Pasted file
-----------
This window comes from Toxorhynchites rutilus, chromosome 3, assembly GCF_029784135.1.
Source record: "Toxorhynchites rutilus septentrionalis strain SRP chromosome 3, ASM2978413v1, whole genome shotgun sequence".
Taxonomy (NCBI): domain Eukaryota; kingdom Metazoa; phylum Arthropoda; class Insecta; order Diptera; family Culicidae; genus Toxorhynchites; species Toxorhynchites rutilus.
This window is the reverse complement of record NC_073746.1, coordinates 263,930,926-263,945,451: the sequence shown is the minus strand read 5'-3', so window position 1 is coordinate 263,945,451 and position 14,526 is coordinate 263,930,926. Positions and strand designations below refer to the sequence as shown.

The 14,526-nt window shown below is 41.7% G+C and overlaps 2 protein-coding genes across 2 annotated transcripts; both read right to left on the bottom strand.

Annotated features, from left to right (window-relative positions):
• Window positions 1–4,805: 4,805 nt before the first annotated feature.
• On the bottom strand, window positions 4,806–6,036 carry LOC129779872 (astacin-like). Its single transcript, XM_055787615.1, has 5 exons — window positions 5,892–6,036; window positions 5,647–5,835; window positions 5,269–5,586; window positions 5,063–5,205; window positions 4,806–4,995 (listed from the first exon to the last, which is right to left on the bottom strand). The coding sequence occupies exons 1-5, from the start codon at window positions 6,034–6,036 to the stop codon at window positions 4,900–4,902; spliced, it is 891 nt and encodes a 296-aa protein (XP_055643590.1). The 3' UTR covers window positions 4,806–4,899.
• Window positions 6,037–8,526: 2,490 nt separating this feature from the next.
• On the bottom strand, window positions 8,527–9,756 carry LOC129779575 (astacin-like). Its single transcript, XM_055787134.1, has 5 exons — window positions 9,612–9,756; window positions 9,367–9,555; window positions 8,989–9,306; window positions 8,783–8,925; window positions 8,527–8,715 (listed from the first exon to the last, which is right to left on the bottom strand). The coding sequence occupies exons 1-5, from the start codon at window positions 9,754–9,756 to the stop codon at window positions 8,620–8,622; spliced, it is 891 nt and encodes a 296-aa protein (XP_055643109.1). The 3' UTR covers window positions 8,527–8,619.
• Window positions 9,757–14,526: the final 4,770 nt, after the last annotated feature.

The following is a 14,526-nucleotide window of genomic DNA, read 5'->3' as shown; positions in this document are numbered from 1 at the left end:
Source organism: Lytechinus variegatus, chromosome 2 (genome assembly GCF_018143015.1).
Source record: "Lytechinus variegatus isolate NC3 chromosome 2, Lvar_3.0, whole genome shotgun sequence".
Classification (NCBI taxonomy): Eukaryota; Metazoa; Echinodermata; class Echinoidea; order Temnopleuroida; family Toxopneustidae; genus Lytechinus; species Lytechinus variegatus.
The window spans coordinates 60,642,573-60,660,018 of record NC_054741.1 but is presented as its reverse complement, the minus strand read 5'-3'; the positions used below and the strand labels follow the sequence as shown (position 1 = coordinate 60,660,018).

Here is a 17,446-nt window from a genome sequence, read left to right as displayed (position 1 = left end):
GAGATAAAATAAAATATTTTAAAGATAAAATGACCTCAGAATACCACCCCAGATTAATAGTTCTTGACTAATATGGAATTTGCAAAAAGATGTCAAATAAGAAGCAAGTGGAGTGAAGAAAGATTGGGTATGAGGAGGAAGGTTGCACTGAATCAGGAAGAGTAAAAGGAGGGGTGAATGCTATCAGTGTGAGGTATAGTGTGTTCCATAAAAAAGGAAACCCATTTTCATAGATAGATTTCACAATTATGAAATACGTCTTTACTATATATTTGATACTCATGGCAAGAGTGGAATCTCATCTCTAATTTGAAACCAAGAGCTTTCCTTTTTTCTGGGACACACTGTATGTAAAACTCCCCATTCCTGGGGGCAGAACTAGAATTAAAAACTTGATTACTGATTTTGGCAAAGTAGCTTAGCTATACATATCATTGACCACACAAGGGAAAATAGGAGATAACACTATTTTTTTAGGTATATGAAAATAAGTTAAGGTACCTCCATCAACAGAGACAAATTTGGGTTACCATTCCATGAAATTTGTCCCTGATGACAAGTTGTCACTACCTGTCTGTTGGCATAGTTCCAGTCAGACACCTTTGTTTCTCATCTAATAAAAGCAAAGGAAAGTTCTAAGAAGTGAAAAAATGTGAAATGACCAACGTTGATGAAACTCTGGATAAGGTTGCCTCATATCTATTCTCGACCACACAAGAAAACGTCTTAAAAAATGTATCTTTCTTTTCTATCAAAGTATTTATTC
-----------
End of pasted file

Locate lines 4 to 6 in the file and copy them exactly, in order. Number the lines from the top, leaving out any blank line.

This window is the reverse complement of record NC_073746.1, coordinates 263,930,926-263,945,451: the sequence shown is the minus strand read 5'-3', so window position 1 is coordinate 263,945,451 and position 14,526 is coordinate 263,930,926. Positions and strand designations below refer to the sequence as shown.

The 14,526-nt window shown below is 41.7% G+C and overlaps 2 protein-coding genes across 2 annotated transcripts; both read right to left on the bottom strand.

Annotated features, from left to right (window-relative positions):